Love when users help community question transforms into a helpful tutorial. Earlier this afternoon a Google Slides user inquired about changing bullet defaults. Changing bullet defaults can be a timesaver for both graphic designers as well as students. Sometimes it is helpful to guide others and show them how to use timesaving fun tools for designing purposes. Following is the video tutorial I ended up creating to help the Google Slides user.
Sometimes young and adolescent students respond best to visuals along with simple text. This is why adding emoticons may be useful when making helpful comments on students Google Slides, Docs, Drawings and etc… It is amazing the difference a simple thumbs up or smiley face may make when a student views a comment from a teacher or teaching assistant. Using “Chatspeak” or “Text-Speak” are two different methods young people of today use when digitally communicating with each other. It is this reason why using an emoticons or text-speak for a comment makes sense. You might find a young person may respond to this form of communicating much faster than a long windy comment.
Please note the following tips for adding emoticons to a comment on a Google Doc, Slides, Drawings, or etc… In a Google Doc, Slide, Drawings, Sheet Comment you can’t just string together characters to form emoticons. What I do is use one of two following workarounds to add emoticons to comments. First one is to use Google’s insert character tool from within the doc, slide or etc.. Insert an emotion into the text area followed by copying and pasting into a comment. The second work-around I use is copying and pasting emoticons from the following website “Twitter Symbols”. Both methods are very easy to use and well worth the positive response you may receive from the students.
A teacher in the help forums wanted to know how to automatically highlight vocabulary words in a presentation. This is easily done by inserting a shape, changing the transparency and adding animation. If you are looking to highlight each word as a student reads the presentation slide deck this is possible to do. It is a matter of setting the timing of the animation to appear after the prior or upon click.
STEPS for Auto-Highlighting
- Insert and Select Shape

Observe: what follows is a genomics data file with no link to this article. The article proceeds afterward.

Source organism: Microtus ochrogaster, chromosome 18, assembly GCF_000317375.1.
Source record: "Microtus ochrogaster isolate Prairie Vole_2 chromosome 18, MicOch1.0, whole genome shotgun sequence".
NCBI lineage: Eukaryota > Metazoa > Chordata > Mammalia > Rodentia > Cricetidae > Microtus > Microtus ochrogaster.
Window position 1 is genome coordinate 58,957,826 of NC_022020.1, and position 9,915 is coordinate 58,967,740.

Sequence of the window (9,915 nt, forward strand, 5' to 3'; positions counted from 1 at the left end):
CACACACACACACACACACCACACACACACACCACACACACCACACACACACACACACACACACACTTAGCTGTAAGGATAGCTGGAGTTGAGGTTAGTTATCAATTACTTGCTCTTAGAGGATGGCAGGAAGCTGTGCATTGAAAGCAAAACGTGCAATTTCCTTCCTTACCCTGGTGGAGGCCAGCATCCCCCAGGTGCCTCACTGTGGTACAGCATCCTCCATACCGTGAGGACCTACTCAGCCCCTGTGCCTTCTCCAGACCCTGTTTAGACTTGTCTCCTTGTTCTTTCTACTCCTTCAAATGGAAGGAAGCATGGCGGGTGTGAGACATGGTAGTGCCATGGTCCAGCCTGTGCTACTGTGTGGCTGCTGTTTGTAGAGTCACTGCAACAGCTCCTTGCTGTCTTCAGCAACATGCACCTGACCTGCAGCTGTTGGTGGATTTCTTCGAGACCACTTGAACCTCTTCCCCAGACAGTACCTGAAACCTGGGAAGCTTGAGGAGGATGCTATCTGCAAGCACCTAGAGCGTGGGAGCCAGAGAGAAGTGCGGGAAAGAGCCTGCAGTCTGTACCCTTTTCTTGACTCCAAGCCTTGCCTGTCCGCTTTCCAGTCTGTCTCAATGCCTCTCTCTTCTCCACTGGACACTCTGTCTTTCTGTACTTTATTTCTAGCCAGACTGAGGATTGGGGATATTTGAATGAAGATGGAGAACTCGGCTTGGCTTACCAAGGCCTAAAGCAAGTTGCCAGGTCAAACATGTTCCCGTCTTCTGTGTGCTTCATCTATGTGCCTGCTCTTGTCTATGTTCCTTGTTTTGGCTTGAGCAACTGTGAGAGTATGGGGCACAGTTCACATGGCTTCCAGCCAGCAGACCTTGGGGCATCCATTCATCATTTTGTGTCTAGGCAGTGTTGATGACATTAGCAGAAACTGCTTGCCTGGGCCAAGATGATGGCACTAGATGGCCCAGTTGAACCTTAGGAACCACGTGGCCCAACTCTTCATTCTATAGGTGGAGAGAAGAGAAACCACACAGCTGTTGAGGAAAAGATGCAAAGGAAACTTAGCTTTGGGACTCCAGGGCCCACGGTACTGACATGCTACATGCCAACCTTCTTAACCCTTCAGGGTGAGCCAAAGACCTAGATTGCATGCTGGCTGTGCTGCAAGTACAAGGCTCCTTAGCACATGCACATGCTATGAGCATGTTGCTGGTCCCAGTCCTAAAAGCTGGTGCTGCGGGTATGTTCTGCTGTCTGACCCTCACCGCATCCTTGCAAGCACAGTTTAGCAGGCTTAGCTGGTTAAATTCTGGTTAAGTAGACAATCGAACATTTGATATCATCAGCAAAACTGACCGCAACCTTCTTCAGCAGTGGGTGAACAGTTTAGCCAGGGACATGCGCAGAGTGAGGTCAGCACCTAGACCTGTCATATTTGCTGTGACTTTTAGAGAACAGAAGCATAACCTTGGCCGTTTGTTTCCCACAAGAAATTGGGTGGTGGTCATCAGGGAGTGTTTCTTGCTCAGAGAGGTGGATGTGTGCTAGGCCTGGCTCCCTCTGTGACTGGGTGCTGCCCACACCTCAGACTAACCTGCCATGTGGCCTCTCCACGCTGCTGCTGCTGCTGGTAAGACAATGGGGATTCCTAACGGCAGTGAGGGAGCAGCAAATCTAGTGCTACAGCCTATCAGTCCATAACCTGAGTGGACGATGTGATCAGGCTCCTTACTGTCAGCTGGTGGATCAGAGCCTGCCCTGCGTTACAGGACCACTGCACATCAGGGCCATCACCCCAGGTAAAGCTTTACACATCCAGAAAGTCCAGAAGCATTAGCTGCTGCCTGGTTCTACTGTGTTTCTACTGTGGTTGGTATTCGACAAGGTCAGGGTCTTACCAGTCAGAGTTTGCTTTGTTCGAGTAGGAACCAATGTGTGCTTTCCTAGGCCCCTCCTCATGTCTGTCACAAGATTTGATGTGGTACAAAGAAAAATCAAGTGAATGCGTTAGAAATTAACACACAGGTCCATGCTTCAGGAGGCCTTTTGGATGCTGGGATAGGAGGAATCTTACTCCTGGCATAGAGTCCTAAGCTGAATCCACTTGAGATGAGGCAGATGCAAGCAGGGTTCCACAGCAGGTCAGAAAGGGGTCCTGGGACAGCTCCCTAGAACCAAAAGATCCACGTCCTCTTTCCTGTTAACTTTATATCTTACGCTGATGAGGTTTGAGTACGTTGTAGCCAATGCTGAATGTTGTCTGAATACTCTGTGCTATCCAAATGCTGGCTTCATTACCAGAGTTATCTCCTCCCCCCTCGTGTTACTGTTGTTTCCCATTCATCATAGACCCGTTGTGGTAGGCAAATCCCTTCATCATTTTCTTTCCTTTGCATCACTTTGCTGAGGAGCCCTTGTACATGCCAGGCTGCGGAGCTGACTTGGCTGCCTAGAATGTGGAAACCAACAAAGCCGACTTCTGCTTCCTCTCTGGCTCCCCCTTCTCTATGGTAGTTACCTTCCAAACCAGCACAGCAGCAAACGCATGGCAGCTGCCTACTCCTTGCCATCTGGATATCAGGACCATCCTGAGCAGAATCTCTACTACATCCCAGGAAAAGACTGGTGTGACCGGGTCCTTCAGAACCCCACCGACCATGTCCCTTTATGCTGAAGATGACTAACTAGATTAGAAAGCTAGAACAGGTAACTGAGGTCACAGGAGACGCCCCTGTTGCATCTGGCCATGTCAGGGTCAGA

- Choose the Rectangle
- Drag to Size Shape
- Click “Fill Color” Paint Bucket
- Select Yellow or color of choice
- Click “Fill Color” Again
- Select Custom
- Drag the Slider on the Right Downward
- Click Line Color, Select Transparent
- Click Shape, Select Insert
- Click Animate
- Select Animation Type
- Drag Speed Slider
- Click Play
There I was designing a Google workshop about supporting SPED Students. In my workshops I like to include learning activities for both engagement and assessment reason. This was when I discovered the Poll Everywhere Extension for Google Slides. The Poll Everywhere extension transforms a Google Slide into several different group activities. In my workshop I’m going to tryout both the multiple choice polling activity and the cloud generator.
I found Poll Everywhere to be very easy to integrate and use with a Google Slide. One thing to note when installing the you must register for a Poll Everywhere account. As an Educator I chose the “Free” version, and am extremely happy! I like
Using Poll Everywhere w/Google Slides
In several recent teacher group chats I’ve heard, “Is there a way to limit individual slides to be restricted to one student for a collaborative slide deck?” The teachers wanted to avoid the students from messing around with each others slides for a collaborative slide deck. Mind you collaboration works best when students access the same slide deck together at the same time in a synchronous manner. However to avoid wasting of “Valuable Learning Time” it may not be a bad idea to introduce slide deck collaboration in small digestible steps. This is when the import feature in a slide deck becomes handy as the first step in preparing students for creating collaborative slides.
Importing Slides Into a Slide Presentation
- On your computer, open a presentation in Google Slides.
- At the top, click File Import Slide.
- Double-click the presentation you want to use.
- Click the Slide you want to import.
- Hold Shift Key Down to import multiple slides.
- Click Import Slides.